He was insane in the membrane, as the song went, with little sense of self-respect. He and Gussy were on their way to do damage. They had their minds fixed on getting into one of the yachts on the marina.

    They were not looking for anything in particular. It was more like a general quest for the crack. A bit of harmless sport. Or maybe Jimmy had lost it, somehow, since Coyne and Carmel broke up. Perhaps he was the real victim, acting out the fracture of his parents' marriage in a more dramatic form, for all to see. He and Gussy made their way on to a yacht and kicked in the cabin door. Opened the fridge and found it stocked with champagne and sausages. Started celebrating right away so that Jimmy got twice as drunk again and couldn't even stand up. Sat on a mound of sausages and laughed uncontrollably as he opened up a tube of Pringles.

    Once you start, you can't stop, he said, as it rained Pringles all over the cabin floor.

    Jimmy didn't even have the sense to leave the flare gun alone. While the champagne corks were popping and Gus started spraying the stuff around like a rally winner, Jimmy struck back with a flare which suddenly ripped through the cabin like a red meteor. Almost took Gussy's face off and sent him back, dribbling champagne over himself in shock while the flare continued to spin and fizzle around on the floor, burning a crest in the navy carpet. Big black Cyrillic script. The whole cabin lit up pink like a love boat. Pink portholes throbbing until Gus covered it with a jacket and snuffed out the brief comet's life.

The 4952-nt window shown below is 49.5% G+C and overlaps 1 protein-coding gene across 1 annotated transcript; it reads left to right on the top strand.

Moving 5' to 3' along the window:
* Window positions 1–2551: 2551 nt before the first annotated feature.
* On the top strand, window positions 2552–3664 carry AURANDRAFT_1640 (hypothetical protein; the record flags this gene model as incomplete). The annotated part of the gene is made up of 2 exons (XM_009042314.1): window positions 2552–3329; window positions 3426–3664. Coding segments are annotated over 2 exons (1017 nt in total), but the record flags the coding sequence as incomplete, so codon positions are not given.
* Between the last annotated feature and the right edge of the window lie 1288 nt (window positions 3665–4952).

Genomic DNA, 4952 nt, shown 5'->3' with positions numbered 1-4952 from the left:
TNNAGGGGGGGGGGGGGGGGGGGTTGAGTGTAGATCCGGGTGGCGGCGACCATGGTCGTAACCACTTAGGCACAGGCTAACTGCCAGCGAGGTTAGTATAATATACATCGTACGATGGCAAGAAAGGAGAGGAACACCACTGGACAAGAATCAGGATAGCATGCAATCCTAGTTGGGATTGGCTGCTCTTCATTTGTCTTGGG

How they weren't spotted by the harbour police was a miracle.

    Jesus Christ, Gussy said, and within minutes they were back on the pier again. Jimmy getting sick into an empty Pringles tin, as though it had been specially provided for seasickness. Hanging over the blue railings like a puking pilgrim, retching up his ancestors.

    Gussy made a run for it. But Jimmy didn't see the point. He found himself a sheltered place along the pier and sat down. Watched the swell of the tide lapping against the steps in the harbour. Tried to focus on the swirling red beam of the lighthouse for a while until he laid his head down on the cool granite stone and fell asleep. The sea was calm. A heron stood on the steps close by, like a silent witness.

Around that time, two men were driving along the coast road towards the harbour in a red van. The man at the wheel was the skipper of the Lolita, a chubby, forty-year-old man by the name of Martin Davis. Bald with a full-blown, bushy brown beard, he carried an extensive bit of freight out front, like a beanbag paunch hanging over the belt of his trousers. He was convinced that women liked a big belly with soft black fleece. It could be massaged and slapped. A convex sign of prosperity, fun and formidable appetite.

    In the passenger seat, with his legs stretched out, sat a wiry man by the name of Mongi O Doherty who interpreted the bulging shape of the skipper's stomach as a sign of weakness. The exploitable, soft underbelly of a man devoted to pleasure.

    Mongi was younger than the skipper, with a shaven head and a different temperament entirely. He saw pleasure as something you stole from others. He had been brought up in an environment where pleasure was something you grabbed while you had the chance, something that was normally associated with another person experiencing pain and dispossession.